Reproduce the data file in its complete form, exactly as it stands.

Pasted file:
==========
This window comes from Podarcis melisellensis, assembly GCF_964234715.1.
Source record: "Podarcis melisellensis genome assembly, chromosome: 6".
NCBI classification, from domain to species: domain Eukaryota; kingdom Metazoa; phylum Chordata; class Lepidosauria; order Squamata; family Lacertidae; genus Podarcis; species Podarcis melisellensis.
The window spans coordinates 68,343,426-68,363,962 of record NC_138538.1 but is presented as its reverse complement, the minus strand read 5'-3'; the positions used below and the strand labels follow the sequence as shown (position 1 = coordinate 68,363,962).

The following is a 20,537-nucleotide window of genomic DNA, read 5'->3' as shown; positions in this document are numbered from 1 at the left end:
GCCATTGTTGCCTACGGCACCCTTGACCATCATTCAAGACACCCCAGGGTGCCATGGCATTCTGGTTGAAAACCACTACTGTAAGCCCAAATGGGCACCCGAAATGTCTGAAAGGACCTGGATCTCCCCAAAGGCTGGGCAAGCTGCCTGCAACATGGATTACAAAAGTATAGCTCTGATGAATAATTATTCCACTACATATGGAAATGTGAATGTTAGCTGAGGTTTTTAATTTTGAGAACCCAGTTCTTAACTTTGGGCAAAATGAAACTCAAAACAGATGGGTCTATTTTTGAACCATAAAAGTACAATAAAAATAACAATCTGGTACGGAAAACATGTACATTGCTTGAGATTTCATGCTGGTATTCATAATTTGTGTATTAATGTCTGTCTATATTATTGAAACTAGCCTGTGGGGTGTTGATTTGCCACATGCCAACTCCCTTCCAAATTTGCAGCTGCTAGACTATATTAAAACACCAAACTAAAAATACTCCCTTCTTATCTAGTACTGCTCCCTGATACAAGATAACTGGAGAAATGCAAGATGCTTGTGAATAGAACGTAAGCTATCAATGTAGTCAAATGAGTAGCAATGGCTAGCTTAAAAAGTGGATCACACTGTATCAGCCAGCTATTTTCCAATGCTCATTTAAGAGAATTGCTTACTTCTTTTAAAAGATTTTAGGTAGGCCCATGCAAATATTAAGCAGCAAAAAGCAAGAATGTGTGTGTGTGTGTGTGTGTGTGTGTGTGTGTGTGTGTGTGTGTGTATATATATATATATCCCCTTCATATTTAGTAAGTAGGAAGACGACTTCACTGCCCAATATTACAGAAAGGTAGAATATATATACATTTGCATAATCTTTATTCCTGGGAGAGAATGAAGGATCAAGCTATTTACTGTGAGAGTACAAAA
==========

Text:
This window comes from Podarcis melisellensis, assembly GCF_964234715.1.
Source record: "Podarcis melisellensis genome assembly, chromosome: 6".
NCBI classification, from domain to species: domain Eukaryota; kingdom Metazoa; phylum Chordata; class Lepidosauria; order Squamata; family Lacertidae; genus Podarcis; species Podarcis melisellensis.
The window spans coordinates 68,343,426-68,363,962 of record NC_138538.1 but is presented as its reverse complement, the minus strand read 5'-3'; the positions used below and the strand labels follow the sequence as shown (position 1 = coordinate 68,363,962).

The following is a 20,537-nucleotide window of genomic DNA, read 5'->3' as shown; positions in this document are numbered from 1 at the left end:
GCCATTGTTGCCTACGGCACCCTTGACCATCATTCAAGACACCCCAGGGTGCCATGGCATTCTGGTTGAAAACCACTACTGTAAGCCCAAATGGGCACCCGAAATGTCTGAAAGGACCTGGATCTCCCCAAAGGCTGGGCAAGCTGCCTGCAACATGGATTACAAAAGTATAGCTCTGATGAATAATTATTCCACTACATATGGAAATGTGAATGTTAGCTGAGGTTTTTAATTTTGAGAACCCAGTTCTTAACTTTGGGCAAAATGAAACTCAAAACAGATGGGTCTATTTTTGAACCATAAAAGTACAATAAAAATAACAATCTGGTACGGAAAACATGTACATTGCTTGAGATTTCATGCTGGTATTCATAATTTGTGTATTAATGTCTGTCTATATTATTGAAACTAGCCTGTGGGGTGTTGATTTGCCACATGCCAACTCCCTTCCAAATTTGCAGCTGCTAGACTATATTAAAACACCAAACTAAAAATACTCCCTTCTTATCTAGTACTGCTCCCTGATACAAGATAACTGGAGAAATGCAAGATGCTTGTGAATAGAACGTAAGCTATCAATGTAGTCAAATGAGTAGCAATGGCTAGCTTAAAAAGTGGATCACACTGTATCAGCCAGCTATTTTCCAATGCTCATTTAAGAGAATTGCTTACTTCTTTTAAAAGATTTTAGGTAGGCCCATGCAAATATTAAGCAGCAAAAAGCAAGAATGTGTGTGTGTGTGTGTGTGTGTGTGTGTGTGTGTGTGTGTGTGTGTATATATATATATATCCCCTTCATATTTAGTAAGTAGGAAGACGACTTCACTGCCCAATATTACAGAAAGGTAGAATATATATACATTTGCATAATCTTTATTCCTGGGAGAGAATGAAGGATCAAGCTATTTACTGTGAGAGTACAAAA